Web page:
The thing is… you have them. Plenty of them. You just need to make the effort to look deeper into yourself.
You can start by making a list of your best qualities. Sit down with a journal and write down what you like about yourself… or what others say they like about you.
If you’re having trouble coming up with stuff, you can always read over daily affirmations. These mantras will help get you in the right mindset to start the day.
Once you’ve come up with your list, you can keep it in your pocket or purse. Or store it on your phone as a daily reminder to keep you motivated and positive.
If you arm yourself with self affirming weapons like these, you will be less likely to succumb to fear and more likely to be more outgoing… at least in certain situations.
Believing that you are good enough and likable is half the battle when you’re trying to figure out how to be more outgoing.
They say the mind can play tricks on you… but it can also work magic if you let it.
Final Thoughts on Being More Outgoing
If you read this article from start to finish, you are already ahead of the game when trying to figure out how to be more outgoing.
Seeking help and advice means you want it.
You want to be more outgoing!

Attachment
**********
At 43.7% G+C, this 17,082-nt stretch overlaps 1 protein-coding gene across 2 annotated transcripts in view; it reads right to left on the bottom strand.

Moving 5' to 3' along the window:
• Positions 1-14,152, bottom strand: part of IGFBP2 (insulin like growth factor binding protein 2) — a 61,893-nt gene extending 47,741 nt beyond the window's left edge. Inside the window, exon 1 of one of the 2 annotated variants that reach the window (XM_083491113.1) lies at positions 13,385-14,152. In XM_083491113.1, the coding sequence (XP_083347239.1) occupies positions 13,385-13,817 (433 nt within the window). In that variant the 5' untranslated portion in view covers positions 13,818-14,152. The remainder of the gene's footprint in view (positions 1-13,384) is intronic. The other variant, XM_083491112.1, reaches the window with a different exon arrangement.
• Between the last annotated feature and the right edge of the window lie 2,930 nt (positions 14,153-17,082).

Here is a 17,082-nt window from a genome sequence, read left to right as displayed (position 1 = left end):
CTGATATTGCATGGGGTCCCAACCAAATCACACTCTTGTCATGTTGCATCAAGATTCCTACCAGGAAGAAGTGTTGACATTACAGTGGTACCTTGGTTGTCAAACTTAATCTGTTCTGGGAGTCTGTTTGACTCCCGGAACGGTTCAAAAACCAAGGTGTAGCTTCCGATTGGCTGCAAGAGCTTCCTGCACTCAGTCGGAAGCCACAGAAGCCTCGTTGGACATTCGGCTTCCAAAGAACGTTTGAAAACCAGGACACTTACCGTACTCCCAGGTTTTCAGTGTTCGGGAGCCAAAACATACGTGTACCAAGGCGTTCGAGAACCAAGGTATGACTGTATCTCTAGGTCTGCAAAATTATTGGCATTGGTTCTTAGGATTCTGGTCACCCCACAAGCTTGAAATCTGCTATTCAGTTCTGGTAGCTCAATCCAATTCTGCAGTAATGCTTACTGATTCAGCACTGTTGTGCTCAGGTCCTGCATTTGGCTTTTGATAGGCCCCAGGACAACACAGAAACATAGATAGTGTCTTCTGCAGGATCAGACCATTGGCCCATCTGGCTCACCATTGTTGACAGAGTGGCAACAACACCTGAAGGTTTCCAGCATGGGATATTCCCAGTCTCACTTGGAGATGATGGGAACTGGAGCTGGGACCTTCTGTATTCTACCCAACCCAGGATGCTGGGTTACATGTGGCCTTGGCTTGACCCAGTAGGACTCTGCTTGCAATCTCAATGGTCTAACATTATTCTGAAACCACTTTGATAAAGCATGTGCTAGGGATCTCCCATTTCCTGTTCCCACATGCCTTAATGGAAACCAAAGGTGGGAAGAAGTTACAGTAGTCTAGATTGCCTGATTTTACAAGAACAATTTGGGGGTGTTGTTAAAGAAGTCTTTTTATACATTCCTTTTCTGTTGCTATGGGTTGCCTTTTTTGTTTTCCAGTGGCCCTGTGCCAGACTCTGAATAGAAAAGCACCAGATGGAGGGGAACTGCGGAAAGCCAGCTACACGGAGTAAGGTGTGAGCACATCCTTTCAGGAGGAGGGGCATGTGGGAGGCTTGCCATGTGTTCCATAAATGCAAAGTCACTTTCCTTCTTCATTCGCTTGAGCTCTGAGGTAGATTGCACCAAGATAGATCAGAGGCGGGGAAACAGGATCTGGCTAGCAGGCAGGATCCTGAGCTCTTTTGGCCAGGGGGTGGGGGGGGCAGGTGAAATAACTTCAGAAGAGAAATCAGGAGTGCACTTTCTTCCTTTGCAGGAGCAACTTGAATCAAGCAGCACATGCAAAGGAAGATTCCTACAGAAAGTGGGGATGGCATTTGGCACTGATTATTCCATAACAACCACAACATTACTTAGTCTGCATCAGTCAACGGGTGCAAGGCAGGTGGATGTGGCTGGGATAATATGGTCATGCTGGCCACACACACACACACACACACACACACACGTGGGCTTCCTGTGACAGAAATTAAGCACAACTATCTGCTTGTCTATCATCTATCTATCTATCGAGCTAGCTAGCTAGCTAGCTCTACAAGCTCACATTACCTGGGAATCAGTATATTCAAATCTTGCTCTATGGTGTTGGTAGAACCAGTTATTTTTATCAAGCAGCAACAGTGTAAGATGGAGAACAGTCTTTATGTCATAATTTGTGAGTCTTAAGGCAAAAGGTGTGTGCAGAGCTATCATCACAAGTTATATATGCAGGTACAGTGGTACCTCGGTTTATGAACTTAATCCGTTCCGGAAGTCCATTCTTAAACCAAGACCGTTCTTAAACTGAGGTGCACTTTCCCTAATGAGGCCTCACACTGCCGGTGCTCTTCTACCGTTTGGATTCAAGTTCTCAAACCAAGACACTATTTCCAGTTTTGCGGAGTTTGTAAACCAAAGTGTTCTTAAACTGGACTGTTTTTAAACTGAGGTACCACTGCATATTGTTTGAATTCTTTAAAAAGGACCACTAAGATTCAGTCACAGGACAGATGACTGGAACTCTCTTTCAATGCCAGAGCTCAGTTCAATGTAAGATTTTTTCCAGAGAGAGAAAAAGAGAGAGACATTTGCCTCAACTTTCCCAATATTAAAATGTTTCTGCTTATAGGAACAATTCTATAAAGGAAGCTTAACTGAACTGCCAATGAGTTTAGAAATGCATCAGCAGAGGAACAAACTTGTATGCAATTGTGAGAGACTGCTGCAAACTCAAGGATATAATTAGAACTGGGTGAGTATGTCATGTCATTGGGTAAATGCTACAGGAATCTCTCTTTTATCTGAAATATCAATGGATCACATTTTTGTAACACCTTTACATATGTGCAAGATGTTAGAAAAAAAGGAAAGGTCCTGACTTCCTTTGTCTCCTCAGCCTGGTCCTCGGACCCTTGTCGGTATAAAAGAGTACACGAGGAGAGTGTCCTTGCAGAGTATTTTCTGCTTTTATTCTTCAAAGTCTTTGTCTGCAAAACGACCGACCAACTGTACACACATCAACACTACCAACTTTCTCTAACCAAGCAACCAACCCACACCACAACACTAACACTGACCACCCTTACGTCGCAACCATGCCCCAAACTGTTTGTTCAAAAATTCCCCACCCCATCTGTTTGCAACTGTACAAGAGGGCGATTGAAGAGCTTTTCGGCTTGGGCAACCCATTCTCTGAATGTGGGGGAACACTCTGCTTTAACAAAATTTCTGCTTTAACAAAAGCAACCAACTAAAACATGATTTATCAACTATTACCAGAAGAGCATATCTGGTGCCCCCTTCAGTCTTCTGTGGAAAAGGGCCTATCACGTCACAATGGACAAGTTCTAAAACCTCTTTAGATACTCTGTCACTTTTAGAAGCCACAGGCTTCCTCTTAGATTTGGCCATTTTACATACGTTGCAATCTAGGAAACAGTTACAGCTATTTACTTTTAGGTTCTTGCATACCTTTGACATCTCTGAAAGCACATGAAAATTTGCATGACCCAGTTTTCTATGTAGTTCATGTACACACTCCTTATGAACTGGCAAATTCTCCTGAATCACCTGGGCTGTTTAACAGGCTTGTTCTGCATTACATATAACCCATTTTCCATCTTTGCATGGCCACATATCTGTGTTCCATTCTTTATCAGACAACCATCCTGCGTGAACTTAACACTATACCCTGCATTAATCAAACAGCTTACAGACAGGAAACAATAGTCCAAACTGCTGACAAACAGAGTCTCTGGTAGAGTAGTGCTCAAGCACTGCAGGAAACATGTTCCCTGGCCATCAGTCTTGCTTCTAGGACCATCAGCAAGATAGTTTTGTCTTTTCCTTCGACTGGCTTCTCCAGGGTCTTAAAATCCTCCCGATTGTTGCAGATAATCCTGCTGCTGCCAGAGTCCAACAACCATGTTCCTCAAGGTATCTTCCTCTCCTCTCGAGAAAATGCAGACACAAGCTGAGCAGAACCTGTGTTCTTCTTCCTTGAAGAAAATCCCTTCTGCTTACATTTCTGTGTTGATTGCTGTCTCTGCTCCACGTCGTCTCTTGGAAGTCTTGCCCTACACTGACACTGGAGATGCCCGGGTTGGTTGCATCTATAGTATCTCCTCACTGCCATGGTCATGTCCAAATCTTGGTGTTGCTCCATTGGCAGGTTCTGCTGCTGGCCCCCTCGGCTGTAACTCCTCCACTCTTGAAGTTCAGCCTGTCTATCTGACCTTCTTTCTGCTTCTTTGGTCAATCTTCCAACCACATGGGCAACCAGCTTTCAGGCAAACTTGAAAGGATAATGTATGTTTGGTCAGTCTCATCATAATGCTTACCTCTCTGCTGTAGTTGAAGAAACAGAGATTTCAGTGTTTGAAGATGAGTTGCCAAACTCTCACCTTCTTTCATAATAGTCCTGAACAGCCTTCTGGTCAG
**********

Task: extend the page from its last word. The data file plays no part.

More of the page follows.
You want to succeed personally and professionally in your life.
You feel the need to widen your inner circle and experience new things.
It will happen for you. I promise.
But the trick is to remember that it won’t happen overnight… and that all good things are worth waiting for.
Stay diligent on your journey.
Don’t accept every invitation because that can be overwhelming.
Recognize your own needs and limitations.
Acknowledge your comfort zone and step gently outside.
Embrace your alluring qualities and get ready to share them with the world.
Fear no one and nothing.
You can implement all of the strategies outlined here… or pick and choose the ones you’re most comfortable with to start.
Do what is best for you, in your own time, and you will get there.
You will get there.
Nicole Krause has been writing both personally and professionally for over 20 years. She holds a dual B.A. in English and Film Studies. Her work has appeared in some of the country’s top publications, major news outlets, online publications and blogs. As a happily married (and extremely busy) mother of four… her articles primarily focus on parenting, marriage, family, finance, organization and product reviews.